Welcome to Anagrammer Crossword Genius! Keep reading below to see if induct is an answer to any crossword puzzle or word game (Scrabble, Words With Friends etc). Scroll down to see all the info we have compiled on induct.
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The answer INDUCT has 22 possible clue(s) in existing crosswords.
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The word INDUCT is VALID in some board games. Check INDUCT in word games in Scrabble, Words With Friends, see scores, anagrams etc.
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Definitions of induct in various dictionaries:
verb - place ceremoniously or formally in an office or position
verb - accept people into an exclusive society or group, usually with some rite
verb - admit as a member
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Keep reading for additional results and analysis below.
|Possible Dictionary Clues|
|admit (someone) formally to a post or organization.|
|to introduce someone formally or with a special ceremony to an organization or group, or to beliefs or ideas:|
|to introduce someone formally or with a special ceremony to an organization or group:|
|to introduce someone formally or with a special ceremony into a place of work, organization or group:|
|To place ceremoniously or formally in an office or a position install: a service to induct the new president of the university.|
|To admit as a member receive.|
|To admit to military service: a draftee waiting to be inducted into the army.|
|To introduce, as to new experience or knowledge initiate: She was inducted into the ways of the legal profession.|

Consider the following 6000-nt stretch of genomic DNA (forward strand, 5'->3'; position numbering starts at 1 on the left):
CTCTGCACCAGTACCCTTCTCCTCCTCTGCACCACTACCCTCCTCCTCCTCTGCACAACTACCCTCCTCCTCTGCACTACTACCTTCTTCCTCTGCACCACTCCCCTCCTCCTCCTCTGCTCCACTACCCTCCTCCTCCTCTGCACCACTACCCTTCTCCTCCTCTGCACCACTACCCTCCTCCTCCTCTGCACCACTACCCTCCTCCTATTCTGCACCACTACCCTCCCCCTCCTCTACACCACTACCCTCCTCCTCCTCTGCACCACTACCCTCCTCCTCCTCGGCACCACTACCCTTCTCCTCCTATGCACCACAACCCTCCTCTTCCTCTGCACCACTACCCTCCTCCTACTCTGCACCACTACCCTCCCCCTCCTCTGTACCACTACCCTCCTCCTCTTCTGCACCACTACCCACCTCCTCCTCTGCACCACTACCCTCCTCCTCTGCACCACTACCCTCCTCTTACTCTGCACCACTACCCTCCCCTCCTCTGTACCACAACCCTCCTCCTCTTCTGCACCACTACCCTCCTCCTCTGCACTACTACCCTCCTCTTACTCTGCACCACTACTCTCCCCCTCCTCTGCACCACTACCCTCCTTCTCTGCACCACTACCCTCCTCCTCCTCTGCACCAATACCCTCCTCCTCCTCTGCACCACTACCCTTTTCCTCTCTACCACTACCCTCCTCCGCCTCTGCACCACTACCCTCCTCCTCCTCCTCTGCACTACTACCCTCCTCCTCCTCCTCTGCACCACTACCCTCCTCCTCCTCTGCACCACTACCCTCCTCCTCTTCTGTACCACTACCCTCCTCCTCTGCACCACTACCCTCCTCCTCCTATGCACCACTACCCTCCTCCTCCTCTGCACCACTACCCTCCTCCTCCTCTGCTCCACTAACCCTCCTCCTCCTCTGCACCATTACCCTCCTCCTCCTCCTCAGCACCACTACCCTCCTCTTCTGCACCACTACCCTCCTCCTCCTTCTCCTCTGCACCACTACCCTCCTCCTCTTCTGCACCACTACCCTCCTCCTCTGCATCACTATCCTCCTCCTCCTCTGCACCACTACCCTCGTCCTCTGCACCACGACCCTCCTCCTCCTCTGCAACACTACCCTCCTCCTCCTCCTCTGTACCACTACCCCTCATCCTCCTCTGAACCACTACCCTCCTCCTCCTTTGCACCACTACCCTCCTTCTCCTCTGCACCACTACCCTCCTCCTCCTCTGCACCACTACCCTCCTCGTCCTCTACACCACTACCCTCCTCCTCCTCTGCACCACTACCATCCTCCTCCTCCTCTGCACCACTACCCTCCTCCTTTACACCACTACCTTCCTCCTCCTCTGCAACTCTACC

|Physics To induce.|
|place ceremoniously or formally in an office or position|
|Induct might refer to|
|Inductive reasoning (as opposed to deductive reasoning or abductive reasoning) is a method of reasoning in which the premises are viewed as supplying some evidence for the truth of the conclusion. While the conclusion of a deductive argument is certain, the truth of the conclusion of an inductive argument may be probable, based upon the evidence given.Many dictionaries define inductive reasoning as the derivation of general principles from specific observations, though some sources disagree with this usage.The philosophical definition of inductive reasoning is more nuanced than simple progression from particular/individual instances to broader generalizations. Rather, the premises of an inductive logical argument indicate some degree of support (inductive probability) for the conclusion but do not entail it; that is, they suggest truth but do not ensure it. In this manner, there is the possibility of moving from general statements to individual instances (for example, statistical syllogisms, discussed below).|